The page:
The Delhi government is planning to restore Najafgarh lake and augment the city’s water supply by leasing farmers’ lands and building ponds to recharge the groundwater table at Southwest Delhi’s Rawta village. The proposed project is similar to the one it is undertaking at North Delhi’s Palla, where a 25-acre pond, up to a depth of 1.7 metres, was created on the Yamuna floodplains to recharge groundwater through overflow from the river.
About 100 acres of Rawta’s farmland close to the Najafgarh drain, which officials said constitute the lake, is submerged for most part of the year by overflowing drain water. This has impacted farmers’ income and led them to stage protests, one even recently seeking Chief Minister Arvind Kejriwal’s intervention.
The government has now proposed to take this land on lease from farmers for Rs 77,000 per acre, with an increment of 7% per annum, and use it to restore the lake and also augment the city’s water supply by around 40 million gallons per day (MGD).
The proposal was made by Minister for Flood and Irrigation Satyendar Jain and Matiala MLA Gulab Singh at a meeting held on October 17 with farmers from the village, an official at the meeting told The Indian Express. “Villagers couldn’t reach a consensus at the time. The project will be taken forward when residents give their approval,” the official said.
Land for the project at Palla was also taken on lease from farmers for the same amount offered to farmers in Rawta. Officials said the project could be expanded beyond 100 acres if farmers agree.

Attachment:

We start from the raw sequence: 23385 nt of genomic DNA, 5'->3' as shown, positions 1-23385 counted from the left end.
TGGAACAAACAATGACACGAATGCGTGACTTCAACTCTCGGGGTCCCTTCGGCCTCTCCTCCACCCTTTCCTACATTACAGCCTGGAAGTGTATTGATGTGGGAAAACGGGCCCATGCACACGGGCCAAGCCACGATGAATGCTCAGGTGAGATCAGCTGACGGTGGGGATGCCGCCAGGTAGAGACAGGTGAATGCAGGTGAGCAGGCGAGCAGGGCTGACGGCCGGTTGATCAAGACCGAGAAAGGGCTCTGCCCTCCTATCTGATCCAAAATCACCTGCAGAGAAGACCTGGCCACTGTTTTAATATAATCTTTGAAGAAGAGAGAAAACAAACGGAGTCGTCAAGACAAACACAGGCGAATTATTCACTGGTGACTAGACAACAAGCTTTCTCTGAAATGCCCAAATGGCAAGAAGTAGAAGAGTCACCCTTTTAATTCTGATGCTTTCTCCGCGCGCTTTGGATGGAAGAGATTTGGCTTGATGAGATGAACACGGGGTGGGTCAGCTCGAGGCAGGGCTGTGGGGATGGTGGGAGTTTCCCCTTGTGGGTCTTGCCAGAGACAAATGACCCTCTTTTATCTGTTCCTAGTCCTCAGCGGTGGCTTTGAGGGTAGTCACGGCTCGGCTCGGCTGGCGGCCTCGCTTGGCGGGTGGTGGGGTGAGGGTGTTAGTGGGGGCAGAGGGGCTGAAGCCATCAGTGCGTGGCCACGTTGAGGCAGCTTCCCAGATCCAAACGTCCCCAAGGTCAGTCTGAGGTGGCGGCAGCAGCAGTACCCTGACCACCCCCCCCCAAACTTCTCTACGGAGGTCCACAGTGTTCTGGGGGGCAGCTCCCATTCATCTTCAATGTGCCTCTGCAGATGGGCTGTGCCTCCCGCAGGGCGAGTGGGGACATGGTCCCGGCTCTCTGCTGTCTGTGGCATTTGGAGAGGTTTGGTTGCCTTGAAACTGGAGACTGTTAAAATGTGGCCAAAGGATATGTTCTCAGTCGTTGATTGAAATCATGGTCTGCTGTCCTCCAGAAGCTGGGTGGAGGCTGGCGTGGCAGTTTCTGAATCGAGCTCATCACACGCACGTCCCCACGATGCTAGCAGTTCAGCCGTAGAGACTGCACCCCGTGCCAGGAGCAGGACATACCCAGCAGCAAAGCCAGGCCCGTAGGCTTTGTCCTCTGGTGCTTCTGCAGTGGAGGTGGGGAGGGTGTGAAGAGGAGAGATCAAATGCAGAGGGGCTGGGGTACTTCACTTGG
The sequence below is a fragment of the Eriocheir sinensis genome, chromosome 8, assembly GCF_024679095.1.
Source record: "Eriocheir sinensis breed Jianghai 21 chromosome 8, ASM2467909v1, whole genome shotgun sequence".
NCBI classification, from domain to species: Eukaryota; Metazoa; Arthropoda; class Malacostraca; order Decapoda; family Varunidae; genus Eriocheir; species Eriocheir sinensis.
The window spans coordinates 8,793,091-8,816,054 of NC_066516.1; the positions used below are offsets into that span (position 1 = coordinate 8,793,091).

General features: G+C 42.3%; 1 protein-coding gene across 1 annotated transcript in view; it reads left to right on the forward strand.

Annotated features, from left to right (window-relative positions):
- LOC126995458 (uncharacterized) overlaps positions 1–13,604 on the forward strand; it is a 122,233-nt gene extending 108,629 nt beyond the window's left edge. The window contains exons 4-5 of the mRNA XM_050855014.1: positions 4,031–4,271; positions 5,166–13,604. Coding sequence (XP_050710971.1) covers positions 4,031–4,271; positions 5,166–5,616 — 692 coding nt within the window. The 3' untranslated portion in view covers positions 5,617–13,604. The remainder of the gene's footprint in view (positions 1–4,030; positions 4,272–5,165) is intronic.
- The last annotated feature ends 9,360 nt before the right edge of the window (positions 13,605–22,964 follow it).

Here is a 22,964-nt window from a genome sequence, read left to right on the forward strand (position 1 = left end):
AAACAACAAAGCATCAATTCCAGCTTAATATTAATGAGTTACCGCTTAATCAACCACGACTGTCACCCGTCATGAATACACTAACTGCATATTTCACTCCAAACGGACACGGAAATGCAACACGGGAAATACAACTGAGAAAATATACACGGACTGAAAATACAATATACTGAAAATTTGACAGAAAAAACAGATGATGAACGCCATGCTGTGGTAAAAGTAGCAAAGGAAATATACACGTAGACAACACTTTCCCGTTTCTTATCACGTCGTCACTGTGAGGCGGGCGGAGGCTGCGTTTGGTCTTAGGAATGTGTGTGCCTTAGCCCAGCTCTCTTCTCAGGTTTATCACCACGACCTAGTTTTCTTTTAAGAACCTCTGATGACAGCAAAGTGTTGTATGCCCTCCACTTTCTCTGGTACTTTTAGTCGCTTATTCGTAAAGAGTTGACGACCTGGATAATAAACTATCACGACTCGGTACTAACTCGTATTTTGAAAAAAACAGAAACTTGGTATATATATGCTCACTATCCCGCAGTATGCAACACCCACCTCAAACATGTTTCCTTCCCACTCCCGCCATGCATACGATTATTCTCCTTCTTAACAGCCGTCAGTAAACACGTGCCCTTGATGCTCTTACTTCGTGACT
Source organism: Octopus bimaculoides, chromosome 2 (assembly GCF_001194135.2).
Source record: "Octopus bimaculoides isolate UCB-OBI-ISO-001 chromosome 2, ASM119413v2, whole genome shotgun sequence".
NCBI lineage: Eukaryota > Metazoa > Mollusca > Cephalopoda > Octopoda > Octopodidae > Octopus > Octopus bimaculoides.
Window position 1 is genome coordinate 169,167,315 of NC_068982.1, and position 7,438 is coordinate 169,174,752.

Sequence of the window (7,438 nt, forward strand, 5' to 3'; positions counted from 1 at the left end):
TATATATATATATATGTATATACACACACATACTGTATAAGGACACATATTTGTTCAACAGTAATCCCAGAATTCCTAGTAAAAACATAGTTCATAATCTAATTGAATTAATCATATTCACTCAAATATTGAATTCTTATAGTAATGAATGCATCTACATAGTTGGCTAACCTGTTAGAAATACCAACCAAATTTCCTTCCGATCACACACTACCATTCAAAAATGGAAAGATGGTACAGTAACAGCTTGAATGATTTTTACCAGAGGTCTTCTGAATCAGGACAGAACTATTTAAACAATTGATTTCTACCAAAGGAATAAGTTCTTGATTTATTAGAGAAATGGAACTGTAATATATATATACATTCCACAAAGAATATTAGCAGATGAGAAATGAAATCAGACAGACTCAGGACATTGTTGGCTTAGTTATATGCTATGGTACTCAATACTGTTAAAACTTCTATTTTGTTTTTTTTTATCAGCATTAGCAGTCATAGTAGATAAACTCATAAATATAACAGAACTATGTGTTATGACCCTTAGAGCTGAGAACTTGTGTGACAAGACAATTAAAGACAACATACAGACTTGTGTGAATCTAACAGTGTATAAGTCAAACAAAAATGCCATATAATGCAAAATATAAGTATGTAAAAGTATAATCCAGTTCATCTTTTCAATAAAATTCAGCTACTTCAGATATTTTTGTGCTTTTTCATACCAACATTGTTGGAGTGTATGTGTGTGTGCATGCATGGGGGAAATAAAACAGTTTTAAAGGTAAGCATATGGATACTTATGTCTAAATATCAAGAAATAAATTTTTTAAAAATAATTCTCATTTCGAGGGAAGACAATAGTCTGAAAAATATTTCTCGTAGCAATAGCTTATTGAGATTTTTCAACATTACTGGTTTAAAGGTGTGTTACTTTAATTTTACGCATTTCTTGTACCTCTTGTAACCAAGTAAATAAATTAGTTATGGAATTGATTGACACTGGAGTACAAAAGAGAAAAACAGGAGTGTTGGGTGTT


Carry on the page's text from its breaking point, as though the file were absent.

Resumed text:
“The land at Palla is sandy and helps in better groundwater recharge. At Rawta, because there’s inflow of treated and also possibly untreated wastewater, along with flood water during monsoons, from the Badshahpur drain (in Gurgaon, which joins Najafgarh drain), there is siltation and historical sludge at the ground. This creates stagnant conditions which do not help in groundwater recharge. If the project gets underway, the land will be desilted and historical waste removed,” an official said.
Systems will also be put in place to improve water quality and reduce biochemical oxygen demand along with creation of recharge pits on the lines of the Palla project, the official said.
The National Green Tribunal had also directed Haryana and Delhi governments in September to create a joint environment management plan for Najafgarh lake. An official at the October 17 meeting said the project proposed at Rawta will follow the recommendations of an NGT technical committee, headed by environmental scientist and Delhi University professor C R Babu, for restoration of the lake.
Rawta residents said discussions are underway. Birender Tokas, a resident, said some farmers are worried they might have difficulty leaving the lease agreement if they decide to sell their land in future.
Deepak Yadav, a resident of nearby Jhuljhuli village, said the government should offer a higher rate: “If the government can offer Rs 1 lakh per acre to farmers for installing solar panels on… their land (by private firms under Mukhyamantri Kisan Aaye Badhotri Yojana), then water is a much more valuable thing.”
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